There is no doubt that cloud computing is the rage, and there's plenty of substance under the hype. But there are two fundamental issues that still fog its future success -- security and interoperability. That is, moving all of the security controls, security defenses, and regulatory compliance and auditing capabilities to cloud services and making sure that various types of clouds -- public, private, and hybrid clouds -- can be managed together.
In the past two weeks, two organizations have stepped forward to try to solve these thorny issues. Last week, the Distributed Management Task Force (DMTF), announced that it has formed a group dedicated to addressing the need for open management standards for cloud computing. It kicked-off the "Open Cloud Standards Incubator", which will work to develop a set of informational specifications for cloud resource management. The DMTF's leadership consists of IT heavyweights such as AMD, Cisco, Citrix, EMC, HP, IBM, Intel, Microsoft, Novell, Red Hat, Savvis, Sun Microsystems, and VMware. Missing from the group however, are some early leaders in cloud computing, such as Amazon and Salesforce.com.
No specific standards currently exist for enabling interoperability between private clouds within enterprises and hosted or public cloud providers. DMTF's Open Cloud Standards Incubator will focus on solving this by developing cloud resource management protocols, packaging formats and security mechanisms to facilitate interoperability. This, the group hopes, will facilitate interoperability between corporate private clouds and other private, public, and combinations of the two through open cloud resource management standards. The group will also work on specifications to improve cloud service portability, and even management consistency across disparate clouds and enterprise platforms.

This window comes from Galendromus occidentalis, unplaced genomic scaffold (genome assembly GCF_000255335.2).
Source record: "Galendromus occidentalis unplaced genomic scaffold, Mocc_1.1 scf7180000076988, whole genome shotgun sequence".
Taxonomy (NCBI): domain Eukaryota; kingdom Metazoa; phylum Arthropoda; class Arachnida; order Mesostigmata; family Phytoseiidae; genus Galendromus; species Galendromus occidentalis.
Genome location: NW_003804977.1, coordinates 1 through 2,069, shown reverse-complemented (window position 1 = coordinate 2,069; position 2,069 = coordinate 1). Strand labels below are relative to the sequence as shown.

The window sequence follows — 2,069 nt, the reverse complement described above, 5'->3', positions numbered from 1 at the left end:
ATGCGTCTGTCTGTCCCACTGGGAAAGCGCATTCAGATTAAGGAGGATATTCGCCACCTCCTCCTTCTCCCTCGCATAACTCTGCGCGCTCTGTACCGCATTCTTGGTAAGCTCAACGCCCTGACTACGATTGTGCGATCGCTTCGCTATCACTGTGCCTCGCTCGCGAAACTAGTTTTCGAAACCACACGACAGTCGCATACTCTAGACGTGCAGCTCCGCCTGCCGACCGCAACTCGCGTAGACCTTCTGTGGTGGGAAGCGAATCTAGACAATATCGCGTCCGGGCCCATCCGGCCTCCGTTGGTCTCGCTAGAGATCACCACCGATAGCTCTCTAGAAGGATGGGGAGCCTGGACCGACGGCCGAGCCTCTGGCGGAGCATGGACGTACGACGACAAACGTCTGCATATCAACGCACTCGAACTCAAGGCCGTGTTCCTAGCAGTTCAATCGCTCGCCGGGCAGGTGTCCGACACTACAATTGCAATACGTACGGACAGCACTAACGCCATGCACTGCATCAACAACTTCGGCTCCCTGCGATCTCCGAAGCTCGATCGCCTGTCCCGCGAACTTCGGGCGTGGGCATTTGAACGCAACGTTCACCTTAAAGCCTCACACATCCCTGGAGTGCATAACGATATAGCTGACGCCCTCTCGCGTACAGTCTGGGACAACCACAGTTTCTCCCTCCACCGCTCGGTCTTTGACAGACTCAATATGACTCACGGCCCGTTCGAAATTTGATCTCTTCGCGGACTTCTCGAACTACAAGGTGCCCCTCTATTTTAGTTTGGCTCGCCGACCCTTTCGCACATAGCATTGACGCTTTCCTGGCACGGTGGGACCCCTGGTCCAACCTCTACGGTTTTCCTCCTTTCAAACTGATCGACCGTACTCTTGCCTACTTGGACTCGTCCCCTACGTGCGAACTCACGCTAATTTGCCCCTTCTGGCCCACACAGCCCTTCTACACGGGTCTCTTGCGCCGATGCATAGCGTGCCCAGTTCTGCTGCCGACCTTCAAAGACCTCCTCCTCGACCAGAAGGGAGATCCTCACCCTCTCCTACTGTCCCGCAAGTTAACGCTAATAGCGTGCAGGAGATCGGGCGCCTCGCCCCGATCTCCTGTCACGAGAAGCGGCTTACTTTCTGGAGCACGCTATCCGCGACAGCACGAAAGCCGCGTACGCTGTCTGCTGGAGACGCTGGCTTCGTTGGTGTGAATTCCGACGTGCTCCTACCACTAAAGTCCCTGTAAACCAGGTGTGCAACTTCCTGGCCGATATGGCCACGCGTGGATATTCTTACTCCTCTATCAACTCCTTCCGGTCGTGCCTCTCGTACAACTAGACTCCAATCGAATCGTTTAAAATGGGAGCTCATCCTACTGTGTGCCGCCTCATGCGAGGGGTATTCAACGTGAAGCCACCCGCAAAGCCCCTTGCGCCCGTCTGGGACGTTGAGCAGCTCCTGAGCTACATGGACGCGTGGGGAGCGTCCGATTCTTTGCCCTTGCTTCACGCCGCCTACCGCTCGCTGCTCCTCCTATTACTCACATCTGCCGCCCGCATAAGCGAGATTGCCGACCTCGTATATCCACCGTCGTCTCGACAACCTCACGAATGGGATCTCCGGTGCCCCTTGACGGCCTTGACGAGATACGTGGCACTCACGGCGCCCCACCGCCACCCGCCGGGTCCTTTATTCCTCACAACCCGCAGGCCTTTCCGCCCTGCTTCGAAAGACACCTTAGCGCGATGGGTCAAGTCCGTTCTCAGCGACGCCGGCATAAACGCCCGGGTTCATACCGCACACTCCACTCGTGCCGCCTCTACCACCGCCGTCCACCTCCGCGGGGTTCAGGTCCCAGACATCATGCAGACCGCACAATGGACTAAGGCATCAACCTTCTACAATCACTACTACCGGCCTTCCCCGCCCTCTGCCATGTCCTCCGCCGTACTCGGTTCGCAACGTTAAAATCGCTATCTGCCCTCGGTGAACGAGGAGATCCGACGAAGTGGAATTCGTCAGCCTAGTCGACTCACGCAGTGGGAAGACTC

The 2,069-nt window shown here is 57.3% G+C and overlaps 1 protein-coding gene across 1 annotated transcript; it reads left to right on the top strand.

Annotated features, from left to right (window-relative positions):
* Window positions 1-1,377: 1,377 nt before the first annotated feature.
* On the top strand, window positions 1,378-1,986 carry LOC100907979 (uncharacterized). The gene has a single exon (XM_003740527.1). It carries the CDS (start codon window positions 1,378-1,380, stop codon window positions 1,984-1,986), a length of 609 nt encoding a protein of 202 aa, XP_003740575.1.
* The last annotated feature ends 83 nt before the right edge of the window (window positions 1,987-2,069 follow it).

Analysts agree on the need for such standards, but some argue the DMTF may be trying to achieve too much. "If DMTF does nothing else but look at easing the IT transition between private services and cloud services, they will get a highly valued gold star," says Eric Ogren, principal analyst at the Ogren Group.
Yet, if cloud computing is to reach its vision of frictionless access to hardware and application resources, the walls between one service and platform and another need to come down. "The DMTF initiative is focused on the large issues of interoperability between the many moving parts of cloud, which is very much needed. Most of today's implementations of 'cloud' -- such as they are -- are highly stove-piped and not truly interoperable," says Scott Crawford, a research director at analyst firm Enterprise Management Associates. "This is in direct contrast to the ideal of cloud computing and other service-centric concepts, in which components can more readily integrate with each other to create a whole that is greater than the sum of its parts. Interoperability -- or rather, the lack of it -- is already an issue in virtualization, on which many cloud computing concepts directly depend."